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The convicted Yard Burglar will be extradited tonight to Cambridge, where he faces trial for more allegations he broke into Harvard dormitories.
For the past two months, Andre K. Stuckey Jr. has been in the custody of California corrections officials following an early December in Los Angeles.
Stuckey's extradition will mark the first time in at least 25 years that the Harvard University Police Department (HUPD) has formally returned a suspect to Cambridge from another state.
Stuckey, formerly of Long Beach, Calif., will arrive tonight in police custody on a flight from the state. HUPD officers will meet him at Logan International Airport and transport him to campus police headquarters, where he will be processed and then moved to Cambridge City Jail. The State Police and other law enforcement agencies have also been notified.
In Cambridge on Dec. 1, less than 72 hours after Stuckey was released on probation for committing multiple larcenies in the Yard, HUPD issued a new warrant for his arrest following another break-in at Matthews Hall. In conjunction with MIT and Cambridge police, the department mounted a massive city-wide search for the suspect but couldn't find him.
Four days later, Stuckey was arrested in California, after he was stopped by a University of California-Los Angeles police officer for "suspicious activity" near a UCLA dorm.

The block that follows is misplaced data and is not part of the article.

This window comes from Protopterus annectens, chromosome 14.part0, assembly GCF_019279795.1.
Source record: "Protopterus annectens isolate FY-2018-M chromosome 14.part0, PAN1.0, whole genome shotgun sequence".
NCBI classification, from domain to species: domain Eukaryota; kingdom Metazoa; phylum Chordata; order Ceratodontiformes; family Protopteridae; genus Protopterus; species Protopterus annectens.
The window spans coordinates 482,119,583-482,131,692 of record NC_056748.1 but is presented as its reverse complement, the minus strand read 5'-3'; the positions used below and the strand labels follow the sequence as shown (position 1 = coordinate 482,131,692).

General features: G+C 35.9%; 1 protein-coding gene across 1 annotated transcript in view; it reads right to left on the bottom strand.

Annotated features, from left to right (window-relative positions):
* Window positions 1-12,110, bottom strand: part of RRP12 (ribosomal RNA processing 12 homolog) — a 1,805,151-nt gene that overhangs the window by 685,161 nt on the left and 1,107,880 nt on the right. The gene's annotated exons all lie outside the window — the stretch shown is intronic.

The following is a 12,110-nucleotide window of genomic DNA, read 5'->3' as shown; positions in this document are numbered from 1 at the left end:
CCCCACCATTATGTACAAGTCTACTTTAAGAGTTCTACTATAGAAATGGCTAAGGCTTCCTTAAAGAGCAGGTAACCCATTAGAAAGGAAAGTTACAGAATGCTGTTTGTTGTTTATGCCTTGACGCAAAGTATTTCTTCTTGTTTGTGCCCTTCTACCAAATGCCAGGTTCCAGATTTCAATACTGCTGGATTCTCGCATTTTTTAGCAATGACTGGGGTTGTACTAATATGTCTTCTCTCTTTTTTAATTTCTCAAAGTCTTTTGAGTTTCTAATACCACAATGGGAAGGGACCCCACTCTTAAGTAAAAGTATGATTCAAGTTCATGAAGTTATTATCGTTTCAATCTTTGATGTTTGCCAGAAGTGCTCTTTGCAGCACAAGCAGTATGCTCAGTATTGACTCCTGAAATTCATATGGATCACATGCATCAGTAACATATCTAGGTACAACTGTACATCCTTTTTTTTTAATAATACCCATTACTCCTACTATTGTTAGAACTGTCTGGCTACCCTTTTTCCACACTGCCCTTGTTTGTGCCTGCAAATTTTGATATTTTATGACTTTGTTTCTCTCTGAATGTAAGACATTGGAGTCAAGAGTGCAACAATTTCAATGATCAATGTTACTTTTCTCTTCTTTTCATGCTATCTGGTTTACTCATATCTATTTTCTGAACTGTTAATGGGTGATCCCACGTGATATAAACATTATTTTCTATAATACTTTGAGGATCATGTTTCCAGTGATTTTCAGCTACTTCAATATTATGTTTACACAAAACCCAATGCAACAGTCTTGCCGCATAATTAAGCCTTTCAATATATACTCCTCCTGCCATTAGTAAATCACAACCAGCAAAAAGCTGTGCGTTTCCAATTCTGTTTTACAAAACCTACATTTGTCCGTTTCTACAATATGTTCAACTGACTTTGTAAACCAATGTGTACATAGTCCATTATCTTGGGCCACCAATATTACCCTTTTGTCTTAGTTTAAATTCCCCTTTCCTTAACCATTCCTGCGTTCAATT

UCLA police officials said they were thankful Stuckey was caught before he could begin a crime spree like the one he committed at Harvard.
"If the officer hadn't observed him, he could have caused a lot of problems here at UCLA," Sergeant Phil Baguiao told the Daily Bruin, UCLA's student newspaper.
Stuckey, who spent the last two months in the L.A. County Jail, has a long criminal history that includes active warrants for his arrest in four states. In addition, Amtrak police added him to their 'watch list' this fall, after he allegedly used stolen credit cards to travel around the country by rail on multiple occasions.
The suspect's return to Cambridge marks a coup for HUPD, which was angered by his probationary release after he pleaded guilty to five charges in connection with larcenies in the Yard,
"It's really a slap-in-the-face," one officer who asked to remain anonymous said at the time.
The department added extra personnel and increased patrols in an attempt to prevent Stuckey from committing additional crimes.
But with Stuckey back in Cambridge, HUPD spokesperson Peggy A. McNamara said the department is hopeful he will receive a stronger punishment when he appears later on this month in Middlesex District Court.
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